Major G. H. W. Bayley

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    Royal Artillery

    Major Bayley served with the Royal Artillery from 10 November 1911 to March 1919.

    Faces of the First World War
    The full story is not always known to us. If you know more, please tell us in the comments below.

    Find out more about this First World War Centenary project at www.1914.org/faces.

    This image is from IWM Collections.

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    1. Historydevotee 40 months ago | reply

      From www.thePeerage.com

      Major George Henry Wyndham Bayley
      d. 16 August 1941

      Major George Henry Wyndham Bayley married Ada Caulfeild, daughter of George Caulfeild and Thomasina Royce, on 14 July 1904. He died on 16 August 1941.

      He gained the rank of Major in the service of the Royal Artillery

    2. Gary Donaldson 40 months ago | reply

      George Henry Wyndham Bayley was Commissioned from the Royal Military Academy Woolwich into the Royal Artillery on 15 Jun 1895 (London Gazette 4024 of 16 Jul 1895). The officer depicted is wearing the uniform and accoutrements of the Rifle Brigade - that in itself is a puzzle? George Henry Wyndham Bayley died at Pleasant Point, South Canterbury, New Zealand - the brief obituary refers to him as late Major Royal Artillery. His name is also mentioned in the London Gazette of 10 Nov 1922, as an executor of the will of a George Caulfeild of Tunbridge Wells - his father-in-law?

    3. Gary Donaldson 40 months ago | reply

      George Henry Wyndham Bayley, (b. 1875), married Ada Caulfeild at Christ Church, Lancaster Gate, Paddington, Middlesex on 14 Jul 1904. Their daughter Mary Beatrice (or Beatrix) Bayley was born in 1906 and they are recorded in the 1911 census as living in Keylong, Mortlestown, Co Tipperary, Ireland. //

    4. Geraldine Murphy1 40 months ago | reply

      I am the granddaughter of George Henry Wyndham Bayley and this is certainly not his photograph. I do have a photo of him in army uniform and can supply it. During his army career he served in Sierra Leone, India and in the Boer War. He was wounded in the Battle of the Marne in August 1914 and this effectively ended his army career. He lived in Headcorn, Kent from 1922 to 1930 when he, his wife, one daughter and two sons emigrated to New Zealand. He is buried in the Pleasant Point, South Canterbury cemetery. One son, Michael was the 26th Battalion, NZ Infantry and was killed in North Africa in 1941. Another son, Peter served in World War 11 in the Royal Navy and died in 2009. His daughter died in Dublin in 1990.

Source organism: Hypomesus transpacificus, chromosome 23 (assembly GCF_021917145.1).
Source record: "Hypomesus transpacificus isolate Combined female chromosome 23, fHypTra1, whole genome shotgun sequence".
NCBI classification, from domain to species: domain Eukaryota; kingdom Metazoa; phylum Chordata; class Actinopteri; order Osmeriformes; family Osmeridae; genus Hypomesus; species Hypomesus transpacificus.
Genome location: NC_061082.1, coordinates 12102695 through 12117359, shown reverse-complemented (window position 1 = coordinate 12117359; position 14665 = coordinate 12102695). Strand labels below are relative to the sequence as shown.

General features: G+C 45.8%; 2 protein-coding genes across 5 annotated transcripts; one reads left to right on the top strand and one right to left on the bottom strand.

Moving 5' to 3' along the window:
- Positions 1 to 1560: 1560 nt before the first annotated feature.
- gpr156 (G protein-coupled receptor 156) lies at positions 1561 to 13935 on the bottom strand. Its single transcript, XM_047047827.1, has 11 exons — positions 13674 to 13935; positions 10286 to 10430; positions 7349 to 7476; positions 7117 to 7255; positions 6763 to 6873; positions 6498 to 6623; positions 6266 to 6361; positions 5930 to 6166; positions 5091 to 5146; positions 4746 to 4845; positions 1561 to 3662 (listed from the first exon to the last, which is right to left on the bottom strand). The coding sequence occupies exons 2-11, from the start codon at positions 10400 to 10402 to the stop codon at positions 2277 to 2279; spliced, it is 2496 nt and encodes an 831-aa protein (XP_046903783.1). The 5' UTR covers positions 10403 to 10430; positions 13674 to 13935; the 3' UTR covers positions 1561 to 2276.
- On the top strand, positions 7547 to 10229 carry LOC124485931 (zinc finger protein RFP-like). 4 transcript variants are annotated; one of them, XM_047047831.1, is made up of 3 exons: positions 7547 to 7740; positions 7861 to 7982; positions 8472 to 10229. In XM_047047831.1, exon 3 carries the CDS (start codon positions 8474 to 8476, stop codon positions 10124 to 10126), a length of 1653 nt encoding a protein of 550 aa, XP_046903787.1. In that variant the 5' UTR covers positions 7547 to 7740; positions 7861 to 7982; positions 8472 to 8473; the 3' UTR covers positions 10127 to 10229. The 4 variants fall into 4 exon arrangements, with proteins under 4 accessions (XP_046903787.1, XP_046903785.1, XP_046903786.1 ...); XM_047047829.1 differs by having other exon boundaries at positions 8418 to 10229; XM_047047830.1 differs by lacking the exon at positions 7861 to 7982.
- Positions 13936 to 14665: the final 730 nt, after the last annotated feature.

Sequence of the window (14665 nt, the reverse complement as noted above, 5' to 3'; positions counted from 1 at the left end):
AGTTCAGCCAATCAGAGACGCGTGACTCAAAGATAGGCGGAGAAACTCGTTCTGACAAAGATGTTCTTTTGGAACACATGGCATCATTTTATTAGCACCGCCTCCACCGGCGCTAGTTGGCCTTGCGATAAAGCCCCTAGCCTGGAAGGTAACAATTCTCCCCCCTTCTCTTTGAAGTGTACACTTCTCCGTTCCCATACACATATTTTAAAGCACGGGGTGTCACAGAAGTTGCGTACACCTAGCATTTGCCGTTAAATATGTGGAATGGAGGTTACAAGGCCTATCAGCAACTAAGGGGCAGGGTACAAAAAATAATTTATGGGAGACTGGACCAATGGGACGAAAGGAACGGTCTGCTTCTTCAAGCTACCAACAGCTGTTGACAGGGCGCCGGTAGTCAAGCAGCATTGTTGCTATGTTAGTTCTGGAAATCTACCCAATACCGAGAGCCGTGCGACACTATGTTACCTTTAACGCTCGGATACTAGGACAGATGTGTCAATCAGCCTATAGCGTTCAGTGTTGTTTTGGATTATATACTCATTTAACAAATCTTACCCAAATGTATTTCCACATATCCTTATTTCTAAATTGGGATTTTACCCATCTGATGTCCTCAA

5. IWM Collections 40 months ago | reply

      Hi Geraldine, it would be great if you could add the photo of your grandfather to the Your Faces of the First World War group at: www.flickr.com/groups/your_faces_ww1. Thanks for your comments.

    6. Gary Donaldson 40 months ago | reply

      The medal worn by this unidentified Rifle Brigade officer appears to be that for Queen Victoria's 1897 Diamond Jubilee. [Identification kindly provided by Worcestershire Medal Services Ltd]. The ribbon is white with a bold central stripe and edges in cobalt blue.//

    7. Gary Donaldson 40 months ago | reply

      IWM Collections: Is there anything on the back of this photograph that might help identify this officer? Or any story associated with its donation to the IWM archive? The Rifles (RGJ / RB) Museum in Winchester are also trying to identify him. Thank you. GD

    8. IWM Collections 39 months ago | reply

      Thanks for the suggestion, Gary - we will try to look into it. The only biographical details recorded are those given above, so unfortunately there's little to go on.

    9. Gary Donaldson 39 months ago | reply

      Clearly they are erroneous, however they came to be matched with this photograph. Any small clue might be useful in unlocking the mystery. thank you for your assistance.//

    10. Trench-Foote 32 months ago | reply

      There were only 980 Queen Victoria Diamond Jubilee Medals issued to the Army in 1897. Is there not a list somewhere that would quickly identify this Rifle Brigade officer (most likely Major or Lieutenant Colonel)?

    11. czyzykc 5 months ago | reply

      Help piece together the Life Stories of more than 8 million men and women who made a contribution during the First World War at www.livesofthefirstworldwar.org/

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